Our preview of the oral arguments at the Illinois Supreme Court during the May term concludes with Performance Marketing Association, Inc. v. Hamer. PMA will be heard by the Court during the 9:00 a.m. session on Thursday, May 16.
PMA arises from an amendment to the Illinois Use Tax Act known as the “Click-Through” Act or the “Amazon tax.” Here’s how it works: everyone has seen third-party advertisements on high-traffic websites, inviting visitors to click on the ad to get more information about a product or special deal. Typically, the third-party advertiser pays the owner of the website based on the number of people who “click through” and buy something. And that’s the nexus that the “Click-Through” Act is based on – any website that has one or more contracts with such advertisers who are “located in Illinois” is defined as a “retailer maintaining a place a business in this State.” And that means that as long as the website realizes $10,000 a year in gross receipts from “click-through” commissions, the site has to charge users for state sales taxes.
The Performance Marketing Association is a nonprofit trade association incorporated in Delaware. It’s the largest trade association in the country representing the “performance marketing” industry – businesses who use marketing methods similar to the internet “click-through” ad. Performance marketing has become relatively commonplace; according to the complaint, there are over 200,000 online publishers nationwide, and over 5,000 advertisers using or supporting performance marketing arrangements.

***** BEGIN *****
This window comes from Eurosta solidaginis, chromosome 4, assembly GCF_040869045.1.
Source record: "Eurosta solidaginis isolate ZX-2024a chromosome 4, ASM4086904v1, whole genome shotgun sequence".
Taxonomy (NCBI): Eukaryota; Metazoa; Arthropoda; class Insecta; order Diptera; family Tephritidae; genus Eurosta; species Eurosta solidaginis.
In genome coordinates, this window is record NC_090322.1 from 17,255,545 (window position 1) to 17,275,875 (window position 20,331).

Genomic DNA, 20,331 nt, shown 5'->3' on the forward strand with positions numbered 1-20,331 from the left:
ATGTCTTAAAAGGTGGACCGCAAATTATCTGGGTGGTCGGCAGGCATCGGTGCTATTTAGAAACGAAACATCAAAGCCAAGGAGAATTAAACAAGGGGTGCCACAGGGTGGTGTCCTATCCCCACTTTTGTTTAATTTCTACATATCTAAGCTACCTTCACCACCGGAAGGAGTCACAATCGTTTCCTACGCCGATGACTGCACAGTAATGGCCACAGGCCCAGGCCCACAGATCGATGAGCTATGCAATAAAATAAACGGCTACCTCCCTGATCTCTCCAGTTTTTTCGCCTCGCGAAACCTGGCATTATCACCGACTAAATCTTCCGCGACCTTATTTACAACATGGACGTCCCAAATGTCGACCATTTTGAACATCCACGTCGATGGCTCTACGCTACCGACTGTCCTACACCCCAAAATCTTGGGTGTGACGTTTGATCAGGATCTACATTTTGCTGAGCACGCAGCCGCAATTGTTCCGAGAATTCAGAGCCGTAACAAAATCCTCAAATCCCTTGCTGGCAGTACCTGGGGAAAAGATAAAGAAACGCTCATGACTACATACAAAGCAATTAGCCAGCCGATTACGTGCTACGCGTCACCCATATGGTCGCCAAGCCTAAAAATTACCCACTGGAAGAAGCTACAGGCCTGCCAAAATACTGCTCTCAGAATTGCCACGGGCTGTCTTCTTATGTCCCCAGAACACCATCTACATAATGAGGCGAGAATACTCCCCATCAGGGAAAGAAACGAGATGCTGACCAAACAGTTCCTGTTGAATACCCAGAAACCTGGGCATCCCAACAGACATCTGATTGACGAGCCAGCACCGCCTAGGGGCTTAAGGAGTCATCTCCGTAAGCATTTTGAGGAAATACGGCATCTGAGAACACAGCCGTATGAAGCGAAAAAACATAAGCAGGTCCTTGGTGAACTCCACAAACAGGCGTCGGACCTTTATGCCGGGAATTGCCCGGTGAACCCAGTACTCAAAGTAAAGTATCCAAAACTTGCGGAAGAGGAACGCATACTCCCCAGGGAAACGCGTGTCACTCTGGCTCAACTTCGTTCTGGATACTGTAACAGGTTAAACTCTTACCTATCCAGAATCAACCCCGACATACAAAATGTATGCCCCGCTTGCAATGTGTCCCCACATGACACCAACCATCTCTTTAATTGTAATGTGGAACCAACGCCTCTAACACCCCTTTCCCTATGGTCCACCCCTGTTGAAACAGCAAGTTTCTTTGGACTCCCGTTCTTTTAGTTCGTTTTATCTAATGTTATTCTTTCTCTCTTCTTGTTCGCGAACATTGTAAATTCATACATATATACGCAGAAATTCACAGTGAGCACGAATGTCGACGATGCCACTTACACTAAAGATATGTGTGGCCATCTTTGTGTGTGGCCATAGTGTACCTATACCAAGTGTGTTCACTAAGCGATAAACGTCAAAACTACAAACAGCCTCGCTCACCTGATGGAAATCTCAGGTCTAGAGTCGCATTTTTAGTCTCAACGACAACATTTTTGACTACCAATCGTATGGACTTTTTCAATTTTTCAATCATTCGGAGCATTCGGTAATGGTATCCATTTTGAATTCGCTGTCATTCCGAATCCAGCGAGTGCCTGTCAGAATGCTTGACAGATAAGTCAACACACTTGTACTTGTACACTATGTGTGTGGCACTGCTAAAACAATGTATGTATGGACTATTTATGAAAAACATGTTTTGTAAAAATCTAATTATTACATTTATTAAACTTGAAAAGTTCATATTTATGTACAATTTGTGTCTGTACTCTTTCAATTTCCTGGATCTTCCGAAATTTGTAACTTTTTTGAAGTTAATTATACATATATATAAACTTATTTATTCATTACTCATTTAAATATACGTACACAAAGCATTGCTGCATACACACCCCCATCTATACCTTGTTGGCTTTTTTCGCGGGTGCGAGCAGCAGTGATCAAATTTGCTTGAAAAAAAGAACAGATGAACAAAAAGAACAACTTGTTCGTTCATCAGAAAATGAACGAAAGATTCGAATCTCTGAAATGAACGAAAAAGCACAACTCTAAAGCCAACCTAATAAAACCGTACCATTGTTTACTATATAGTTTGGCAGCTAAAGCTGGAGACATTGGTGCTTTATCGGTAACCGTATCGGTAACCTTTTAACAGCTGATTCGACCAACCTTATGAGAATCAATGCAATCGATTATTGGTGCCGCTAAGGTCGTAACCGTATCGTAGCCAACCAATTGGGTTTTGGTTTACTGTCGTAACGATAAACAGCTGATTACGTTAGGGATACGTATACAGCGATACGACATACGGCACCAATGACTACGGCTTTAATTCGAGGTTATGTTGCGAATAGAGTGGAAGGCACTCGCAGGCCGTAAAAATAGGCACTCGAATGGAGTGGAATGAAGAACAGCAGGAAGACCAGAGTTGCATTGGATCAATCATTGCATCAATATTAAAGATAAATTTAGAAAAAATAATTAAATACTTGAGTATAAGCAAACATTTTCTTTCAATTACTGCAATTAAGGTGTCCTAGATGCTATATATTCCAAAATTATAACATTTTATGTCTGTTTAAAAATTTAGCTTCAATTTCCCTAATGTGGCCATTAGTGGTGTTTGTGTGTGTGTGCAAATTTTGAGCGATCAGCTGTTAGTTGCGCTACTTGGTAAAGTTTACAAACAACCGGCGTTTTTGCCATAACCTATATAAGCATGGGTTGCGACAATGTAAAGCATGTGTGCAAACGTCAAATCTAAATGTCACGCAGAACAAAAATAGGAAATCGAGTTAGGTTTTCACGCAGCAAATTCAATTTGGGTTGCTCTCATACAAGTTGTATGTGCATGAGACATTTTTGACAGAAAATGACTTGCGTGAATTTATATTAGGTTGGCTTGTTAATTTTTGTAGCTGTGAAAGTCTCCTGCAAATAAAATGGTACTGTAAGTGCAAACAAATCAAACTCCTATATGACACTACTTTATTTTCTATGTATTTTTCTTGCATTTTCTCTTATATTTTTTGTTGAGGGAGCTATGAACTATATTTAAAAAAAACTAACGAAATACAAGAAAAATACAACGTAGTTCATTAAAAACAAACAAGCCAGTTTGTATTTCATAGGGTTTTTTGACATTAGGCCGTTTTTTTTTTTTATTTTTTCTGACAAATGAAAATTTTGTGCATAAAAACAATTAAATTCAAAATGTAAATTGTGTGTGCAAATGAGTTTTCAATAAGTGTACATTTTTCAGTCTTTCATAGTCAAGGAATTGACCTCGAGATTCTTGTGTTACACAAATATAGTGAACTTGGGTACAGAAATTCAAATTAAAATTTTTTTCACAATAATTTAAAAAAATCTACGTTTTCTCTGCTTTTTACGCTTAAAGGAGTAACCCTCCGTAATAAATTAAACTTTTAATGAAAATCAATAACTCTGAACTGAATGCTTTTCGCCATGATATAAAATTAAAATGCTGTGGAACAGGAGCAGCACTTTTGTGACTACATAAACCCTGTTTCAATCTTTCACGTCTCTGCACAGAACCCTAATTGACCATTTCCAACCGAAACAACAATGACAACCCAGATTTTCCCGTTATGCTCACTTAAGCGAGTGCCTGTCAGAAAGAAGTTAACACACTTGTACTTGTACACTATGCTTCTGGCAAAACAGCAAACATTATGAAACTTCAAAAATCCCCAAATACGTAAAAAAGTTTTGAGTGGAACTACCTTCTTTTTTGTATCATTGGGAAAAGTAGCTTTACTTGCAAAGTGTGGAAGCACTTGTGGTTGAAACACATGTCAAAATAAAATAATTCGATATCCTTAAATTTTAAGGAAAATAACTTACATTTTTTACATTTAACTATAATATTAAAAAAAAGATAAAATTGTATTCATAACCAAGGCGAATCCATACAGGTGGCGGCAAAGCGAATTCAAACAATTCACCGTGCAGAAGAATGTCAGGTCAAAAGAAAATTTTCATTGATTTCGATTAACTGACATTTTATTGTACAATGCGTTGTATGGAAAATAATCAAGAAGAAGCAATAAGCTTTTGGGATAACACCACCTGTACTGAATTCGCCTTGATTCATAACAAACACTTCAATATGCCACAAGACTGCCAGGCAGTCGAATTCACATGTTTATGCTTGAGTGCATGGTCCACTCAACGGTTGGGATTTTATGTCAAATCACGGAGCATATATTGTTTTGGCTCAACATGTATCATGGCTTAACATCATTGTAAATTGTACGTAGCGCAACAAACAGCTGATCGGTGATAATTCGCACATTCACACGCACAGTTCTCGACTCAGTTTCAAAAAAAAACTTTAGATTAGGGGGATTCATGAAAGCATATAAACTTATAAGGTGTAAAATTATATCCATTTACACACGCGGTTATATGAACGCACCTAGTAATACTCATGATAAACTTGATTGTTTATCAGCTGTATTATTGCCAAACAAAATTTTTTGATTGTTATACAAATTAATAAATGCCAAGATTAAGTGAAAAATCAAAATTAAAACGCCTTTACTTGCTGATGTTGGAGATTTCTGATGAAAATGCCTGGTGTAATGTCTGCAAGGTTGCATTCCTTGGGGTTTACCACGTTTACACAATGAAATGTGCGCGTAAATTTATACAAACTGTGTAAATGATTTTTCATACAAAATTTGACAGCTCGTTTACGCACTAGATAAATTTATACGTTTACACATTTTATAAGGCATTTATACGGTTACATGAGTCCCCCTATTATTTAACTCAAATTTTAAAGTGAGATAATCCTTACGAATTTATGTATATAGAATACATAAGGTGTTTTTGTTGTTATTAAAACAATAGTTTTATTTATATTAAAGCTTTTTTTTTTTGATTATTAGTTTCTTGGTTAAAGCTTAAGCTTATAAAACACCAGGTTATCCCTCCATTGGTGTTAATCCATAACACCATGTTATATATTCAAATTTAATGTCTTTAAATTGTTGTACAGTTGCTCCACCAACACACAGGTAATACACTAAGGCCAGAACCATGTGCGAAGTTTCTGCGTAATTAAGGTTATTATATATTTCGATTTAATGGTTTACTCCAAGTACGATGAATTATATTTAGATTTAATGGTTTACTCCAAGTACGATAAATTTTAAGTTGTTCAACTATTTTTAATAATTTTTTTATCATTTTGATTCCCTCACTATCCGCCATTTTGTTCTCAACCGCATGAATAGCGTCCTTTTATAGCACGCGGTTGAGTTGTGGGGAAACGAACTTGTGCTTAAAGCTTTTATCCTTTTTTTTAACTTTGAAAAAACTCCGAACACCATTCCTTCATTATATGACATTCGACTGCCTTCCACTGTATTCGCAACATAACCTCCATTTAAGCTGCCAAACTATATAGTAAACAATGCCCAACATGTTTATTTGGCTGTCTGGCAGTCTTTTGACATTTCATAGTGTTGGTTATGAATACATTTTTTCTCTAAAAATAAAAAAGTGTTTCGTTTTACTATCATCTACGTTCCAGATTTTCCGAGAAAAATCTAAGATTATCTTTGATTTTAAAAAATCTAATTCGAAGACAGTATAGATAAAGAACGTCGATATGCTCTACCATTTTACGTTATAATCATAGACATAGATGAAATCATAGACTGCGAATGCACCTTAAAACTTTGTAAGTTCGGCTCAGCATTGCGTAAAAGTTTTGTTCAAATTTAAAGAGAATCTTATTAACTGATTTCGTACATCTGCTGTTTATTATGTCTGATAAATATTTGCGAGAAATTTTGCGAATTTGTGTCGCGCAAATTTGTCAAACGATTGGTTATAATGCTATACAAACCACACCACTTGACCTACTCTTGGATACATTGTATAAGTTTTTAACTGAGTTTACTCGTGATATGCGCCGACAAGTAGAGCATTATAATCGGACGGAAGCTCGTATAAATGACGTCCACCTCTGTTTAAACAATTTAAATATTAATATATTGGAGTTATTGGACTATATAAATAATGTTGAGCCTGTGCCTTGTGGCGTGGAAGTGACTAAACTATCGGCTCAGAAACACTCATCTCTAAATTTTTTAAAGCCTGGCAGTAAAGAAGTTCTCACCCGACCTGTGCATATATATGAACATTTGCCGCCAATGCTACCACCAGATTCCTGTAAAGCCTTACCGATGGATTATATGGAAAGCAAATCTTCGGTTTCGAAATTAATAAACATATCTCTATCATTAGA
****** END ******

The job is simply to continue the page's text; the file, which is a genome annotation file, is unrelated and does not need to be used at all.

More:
After the Illinois statute was passed, the PMA filed suit in Cook County Circuit Court. In the complaint, PMA alleges that many internet-based businesses have responded to the Act by simply cancelling all contracts with Illinois publishers. As a result, the plaintiff alleges that Illinois-based publishers have lost millions, and many will go out of business. According to PMA, the “Click-Through” Act violates the dormant Commerce Clause by burdening interstate commerce and attempting to regulate non-Illinois commerce, as well as violating the federal Internet Tax Freedom Act, which bans all state taxes which target electronic commerce for special burdens. The complaint sought a declaratory judgment enjoining enforcement of the Act, as well as an award of costs and fees.
On May 7, 2012, the Circuit Court granted PMA’s motion for summary judgment, finding that (1) the Act failed the “substantial nexus” requirement for permissible regulations of interstate commerce, and therefore violated the Commerce Clause; and (2) because the Act burdened electronic commerce, it was preempted by the Internet Tax Freedom Act. Because the order struck down a statute on constitutional grounds, the State’s appeal bypassed the Appellate Court and went directly to the Supreme Court.
Not surprisingly, PMA has attracted considerable notice, including an amicus brief from the Multistate Tax Commission, the administrative agency for the Multistate Tax Compact. According to the Commission’s brief, the Act cannot be facially unconstitutional because it does not, by its terms, discriminate against interstate commerce. Nor does the Act violate the Internet Tax Freedom Act, according to the Commission, since the Act’s expanded definition of retailers subject to sales tax includes vendors who use any type of in-state representatives soliciting business on a commission basis, rather than singling out electronic publishing for special burdens.
We expect PMA to be decided in the fall.